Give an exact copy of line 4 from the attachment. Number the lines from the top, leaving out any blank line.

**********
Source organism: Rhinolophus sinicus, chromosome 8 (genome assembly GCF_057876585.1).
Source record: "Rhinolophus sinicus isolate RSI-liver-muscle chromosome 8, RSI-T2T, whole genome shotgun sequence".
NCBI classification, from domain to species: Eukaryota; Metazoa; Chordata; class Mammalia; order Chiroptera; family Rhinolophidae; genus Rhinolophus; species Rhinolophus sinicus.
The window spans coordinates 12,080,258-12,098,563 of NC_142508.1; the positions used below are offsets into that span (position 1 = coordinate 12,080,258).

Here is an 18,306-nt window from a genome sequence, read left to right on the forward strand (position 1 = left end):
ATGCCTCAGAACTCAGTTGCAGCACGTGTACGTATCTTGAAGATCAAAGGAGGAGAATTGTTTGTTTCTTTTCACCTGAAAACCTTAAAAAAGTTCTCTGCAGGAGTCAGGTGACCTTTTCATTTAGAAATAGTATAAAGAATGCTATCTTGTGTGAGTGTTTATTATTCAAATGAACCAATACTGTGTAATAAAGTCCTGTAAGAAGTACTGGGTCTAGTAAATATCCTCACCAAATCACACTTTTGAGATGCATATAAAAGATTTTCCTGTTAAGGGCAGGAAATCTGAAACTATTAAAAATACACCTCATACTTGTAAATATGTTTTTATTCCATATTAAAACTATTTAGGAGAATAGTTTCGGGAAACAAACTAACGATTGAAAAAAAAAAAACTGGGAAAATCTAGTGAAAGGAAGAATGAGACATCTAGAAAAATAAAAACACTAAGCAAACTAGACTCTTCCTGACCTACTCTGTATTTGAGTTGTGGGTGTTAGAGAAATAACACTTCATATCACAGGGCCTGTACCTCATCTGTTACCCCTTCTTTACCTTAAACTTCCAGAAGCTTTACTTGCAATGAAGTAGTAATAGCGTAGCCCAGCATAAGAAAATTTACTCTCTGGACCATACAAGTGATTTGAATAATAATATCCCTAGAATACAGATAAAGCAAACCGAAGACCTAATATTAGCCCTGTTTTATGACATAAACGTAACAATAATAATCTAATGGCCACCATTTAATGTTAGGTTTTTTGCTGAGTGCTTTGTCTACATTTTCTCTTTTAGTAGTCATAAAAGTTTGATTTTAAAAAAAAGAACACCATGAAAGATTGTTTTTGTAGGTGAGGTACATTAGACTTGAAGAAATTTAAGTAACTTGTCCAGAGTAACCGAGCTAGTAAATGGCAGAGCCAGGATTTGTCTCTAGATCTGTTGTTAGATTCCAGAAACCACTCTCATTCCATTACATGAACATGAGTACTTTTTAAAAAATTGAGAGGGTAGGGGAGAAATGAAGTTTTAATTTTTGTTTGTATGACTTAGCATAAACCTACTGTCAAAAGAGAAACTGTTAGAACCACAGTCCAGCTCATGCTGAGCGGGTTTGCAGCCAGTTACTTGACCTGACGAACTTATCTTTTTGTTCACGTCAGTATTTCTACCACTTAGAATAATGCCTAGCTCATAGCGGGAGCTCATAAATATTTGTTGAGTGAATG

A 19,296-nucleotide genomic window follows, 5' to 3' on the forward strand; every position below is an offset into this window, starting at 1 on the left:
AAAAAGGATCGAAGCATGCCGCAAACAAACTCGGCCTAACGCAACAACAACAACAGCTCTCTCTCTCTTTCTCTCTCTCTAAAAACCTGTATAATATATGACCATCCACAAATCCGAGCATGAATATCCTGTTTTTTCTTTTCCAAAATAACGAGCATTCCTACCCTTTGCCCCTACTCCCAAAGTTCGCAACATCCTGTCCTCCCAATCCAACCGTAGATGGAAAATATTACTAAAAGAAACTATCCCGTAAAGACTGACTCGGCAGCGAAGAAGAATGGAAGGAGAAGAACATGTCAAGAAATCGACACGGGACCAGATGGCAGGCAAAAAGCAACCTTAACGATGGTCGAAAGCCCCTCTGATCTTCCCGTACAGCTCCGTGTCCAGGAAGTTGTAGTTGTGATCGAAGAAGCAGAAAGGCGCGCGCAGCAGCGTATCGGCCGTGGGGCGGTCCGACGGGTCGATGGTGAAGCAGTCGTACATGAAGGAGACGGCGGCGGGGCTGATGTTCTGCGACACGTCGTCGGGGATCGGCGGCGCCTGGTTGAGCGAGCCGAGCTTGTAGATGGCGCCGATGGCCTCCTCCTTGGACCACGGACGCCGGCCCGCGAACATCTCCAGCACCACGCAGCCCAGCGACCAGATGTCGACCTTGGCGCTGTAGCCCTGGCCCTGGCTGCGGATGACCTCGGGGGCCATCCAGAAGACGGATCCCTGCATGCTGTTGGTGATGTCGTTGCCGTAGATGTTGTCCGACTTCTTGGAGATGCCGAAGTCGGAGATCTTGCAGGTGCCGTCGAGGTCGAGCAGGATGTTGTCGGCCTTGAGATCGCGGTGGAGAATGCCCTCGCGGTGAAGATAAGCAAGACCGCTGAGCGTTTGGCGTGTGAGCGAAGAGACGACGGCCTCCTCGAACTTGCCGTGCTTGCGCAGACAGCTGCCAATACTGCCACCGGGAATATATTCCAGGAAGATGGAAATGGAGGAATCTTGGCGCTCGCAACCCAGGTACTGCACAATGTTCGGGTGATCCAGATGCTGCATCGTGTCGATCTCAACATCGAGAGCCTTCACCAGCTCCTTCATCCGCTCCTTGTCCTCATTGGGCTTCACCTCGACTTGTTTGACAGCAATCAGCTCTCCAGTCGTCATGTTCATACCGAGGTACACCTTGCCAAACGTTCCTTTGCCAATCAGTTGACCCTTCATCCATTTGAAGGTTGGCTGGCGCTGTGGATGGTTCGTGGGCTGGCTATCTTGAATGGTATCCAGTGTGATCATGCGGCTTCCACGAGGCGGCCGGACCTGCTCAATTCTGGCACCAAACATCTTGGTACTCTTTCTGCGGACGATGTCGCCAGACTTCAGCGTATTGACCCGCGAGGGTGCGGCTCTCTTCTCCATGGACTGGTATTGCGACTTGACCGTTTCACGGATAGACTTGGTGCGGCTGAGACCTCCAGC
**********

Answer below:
The window spans coordinates 12,080,258-12,098,563 of NC_142508.1; the positions used below are offsets into that span (position 1 = coordinate 12,080,258).